Late last Friday night, I and an illustrious audience (including Terry Waldo, Mike Davis, and Mike Zirpolo) enjoyed a stirring evening of music at Joe’s Pub. Miss Ida Blue and a stunning band of New York jazzmen paid tribute to Billie Holiday in her centennial year.
Miss Ida has impressed me in her appearances with the Yerba Buena Stompers, as a delightfully personal interpreter of Twenties blues, but at Joe’s Pub she absolutely surpassed herself. It wasn’t because she suddenly succeeded at imitating Billie or “channeling” her — but because the spirit of Thirties Billie animated her, making her even more joyously herself. The sixteen songs she and the band delivered came from 1933 (YOUR MOTHER’S SON-IN-LAW) to 1944 (I COVER THE WATERFRONT). Without offering a history lesson, she and the band happily evoked a singer, an era, and a world of heedless yet expert music.
A word about the superb band. Like Miss Ida, they evoked rather than copied. Pianist Conal Fowkes had created arrangements that kept the contours of the original recordings without tying the musicians to the manuscript paper. And he swung out in his own delicate yet ardent version of Teddy Wilson’s glowing style. Conal’s rhythm section mates are wonderful swingers as well, and they meshed gloriously: John Gill, guitar; Brian Nalepka, string bass; Kevin Dorn, drums.
Their pleasure was evident even when I couldn’t see their faces. Their rhythmic rocking was a treat; they never faltered. And the tempos were in themselves delightful and instructive: always slightly faster or slower than the original inspirations, which gave me a sense of looking at a newly cleaned masterpiece, or someone lovely who always wears black, turning up in mint green. The most pleasing small shocks.
The horn soloists were uniformly eloquent: reed heroes Jay Rattman and Dan Block occasionally made me recall Buster Bailey and Lester Young, but they sounded so much like themselves that it was deeply authentic music; Block, especially, took on a heavier tone and more definite attack than the floating Lester of that period, although his obbligatos behind Ida were touching clouds of sound. Jon-Erik Kellso loves Buck Clayton, so occasionally he offered a ringing statement in the best Basie manner, but we wouldn’t know Jon without his plunger mute, so often there was a good deal of Cootie’s ferocity audible there. As always, his melody statements and ride-outs were lyrical, memorable. The band sounded well-rehearsed but happily loose.
Miss Ida, most appealingly, knows where she has come from, and has a sweet earnest reverence for her ancestors. Not just Billie, but Miss Ida Cox [hence her chosen stage name] and it was very pleasing to hear her and the band do their soundcheck for us with a tough blues in honor of B.B. King, the monarch who just made the transition. And she was so happy to be at Joe’s Pub, honored to sing for Billie and for us. Early in the evening, she turned and waved happily at the rhythm section as if she just couldn’t believe her good fortune to be on the stand with her heroes. Ours, too. She told us how her hair had caught on fire at a gig (Kevin Dorn, the 007 of swingtime, rescued her); I wonder if she knows the story of Billie, the curling iron, and the gardenia — told to us by Sylvia Syms, whose recollection I trust completely. A sign from the heavens of some destiny.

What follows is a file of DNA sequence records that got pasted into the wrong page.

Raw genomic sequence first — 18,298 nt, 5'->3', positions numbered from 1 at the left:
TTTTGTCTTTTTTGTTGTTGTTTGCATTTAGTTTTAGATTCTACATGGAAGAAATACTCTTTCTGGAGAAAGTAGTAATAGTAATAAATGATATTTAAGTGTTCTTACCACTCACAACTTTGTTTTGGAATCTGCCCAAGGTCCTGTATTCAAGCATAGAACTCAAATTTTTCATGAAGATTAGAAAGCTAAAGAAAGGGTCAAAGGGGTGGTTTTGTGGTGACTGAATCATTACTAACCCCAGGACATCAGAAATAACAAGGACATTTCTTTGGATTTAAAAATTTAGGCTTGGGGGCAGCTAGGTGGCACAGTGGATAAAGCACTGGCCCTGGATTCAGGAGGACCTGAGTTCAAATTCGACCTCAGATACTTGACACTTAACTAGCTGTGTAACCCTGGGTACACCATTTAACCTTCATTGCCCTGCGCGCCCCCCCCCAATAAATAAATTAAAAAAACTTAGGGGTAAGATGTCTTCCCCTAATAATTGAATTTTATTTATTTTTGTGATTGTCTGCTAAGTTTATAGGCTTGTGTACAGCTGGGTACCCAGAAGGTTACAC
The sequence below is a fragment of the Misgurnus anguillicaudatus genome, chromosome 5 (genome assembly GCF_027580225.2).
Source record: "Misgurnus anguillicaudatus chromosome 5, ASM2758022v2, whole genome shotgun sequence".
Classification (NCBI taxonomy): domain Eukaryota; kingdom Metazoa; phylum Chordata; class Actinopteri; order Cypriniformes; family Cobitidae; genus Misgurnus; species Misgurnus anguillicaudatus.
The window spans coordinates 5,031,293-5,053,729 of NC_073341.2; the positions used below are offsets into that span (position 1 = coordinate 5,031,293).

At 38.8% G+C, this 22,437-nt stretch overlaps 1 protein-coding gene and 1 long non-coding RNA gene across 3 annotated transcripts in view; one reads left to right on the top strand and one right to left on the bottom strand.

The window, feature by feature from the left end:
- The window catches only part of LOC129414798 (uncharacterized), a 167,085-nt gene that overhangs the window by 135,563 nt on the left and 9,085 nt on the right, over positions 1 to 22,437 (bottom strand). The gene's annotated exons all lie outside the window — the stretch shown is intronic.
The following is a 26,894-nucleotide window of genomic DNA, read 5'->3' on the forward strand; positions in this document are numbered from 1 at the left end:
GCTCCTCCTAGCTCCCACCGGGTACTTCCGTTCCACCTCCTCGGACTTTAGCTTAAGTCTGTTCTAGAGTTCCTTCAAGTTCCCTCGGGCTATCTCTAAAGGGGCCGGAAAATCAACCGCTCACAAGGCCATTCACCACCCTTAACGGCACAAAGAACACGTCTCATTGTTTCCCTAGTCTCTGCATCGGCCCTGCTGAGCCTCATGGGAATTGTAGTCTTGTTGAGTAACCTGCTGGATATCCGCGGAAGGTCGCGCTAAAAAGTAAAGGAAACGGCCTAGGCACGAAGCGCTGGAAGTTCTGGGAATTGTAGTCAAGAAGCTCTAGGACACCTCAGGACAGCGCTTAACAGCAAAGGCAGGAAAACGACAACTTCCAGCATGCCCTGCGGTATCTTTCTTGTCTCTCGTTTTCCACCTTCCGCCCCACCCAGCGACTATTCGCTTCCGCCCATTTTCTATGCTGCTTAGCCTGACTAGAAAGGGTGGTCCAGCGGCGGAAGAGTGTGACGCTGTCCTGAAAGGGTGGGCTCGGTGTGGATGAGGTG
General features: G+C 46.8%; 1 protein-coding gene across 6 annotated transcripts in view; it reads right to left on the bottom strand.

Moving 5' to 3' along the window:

Listening closely to Miss Ida (as well as the gorgeous band) I began to hear aspects of her style I’d not heard before. For one thing — and I mean this as praise — she is a substantial stage personality. One way this is expressed is in her nearly constant yet genuine motion, as if her energy is too strong for her to stand still. It’s not just hair-tossing, but a continual series of dance moves that also look like yoga poses and warm-up stretches, even a jubilant marching-in-place. Often she held her arms over her head, her hands open. I think it was always exuberant emotion, but it was also her own expression of an ancient and honorable theatrical style . . . so that even the people in the most distant balcony of the Apollo Theatre could see you and join in with the person onstage. And her voice matched her larger-than-life physical presence. On a Twenties record label, she might have been billed as COMEDIENNE WITH ORCHESTRA, and that odd designation rang true. The comedy bubbled up here and there in speech: she hails from Brooklyn, so that her sailboat in the moonlight was idling along in Sheepshead Bay. But it also emerged delightfully in her voice: I heard echoes of Fanny Brice, of comic Eastern European melodies . . . it never sounded as if she was taking Billie or the music lightly, but as if she was having such a good time that she couldn’t help playing. And the audience loved it. It was SHOW in the best tradition — not caricature, but something Louis would have admired immensely.
For me, the two highlights of the evening were songs devoid of comedy but rich in feeling: the rarely-heard CARELESSLY and the more familiar I COVER THE WATERFRONT. (A sweet sad I’LL NEVER BE THE SAME featuring Dan Block and Conal Fowkes was not far behind.)
Without a hint of self-conscious “acting,” Miss Ida let those melancholy narratives of heartbreak unfold eloquently for us. Although I had known her almost exclusively as a blues singer, I saw her, in a blinding flash, as a deep ballad singer, someone who could break our hearts while singing of her own distress.
I could write more about the beauties of this evening, of I’M GOING TO LOCK MY HEART, of MY FIRST IMPRESSION OF YOU, and the other performances by Miss Ida and her band that impressed me so, but I will instead simply hope that she gets many more opportunities to create this wonderful evening in other places, for other audiences.
Early on in this performance, she turned to us, and grinning, said, “This is so so so exciting!” It was and it is.
May your happiness increase!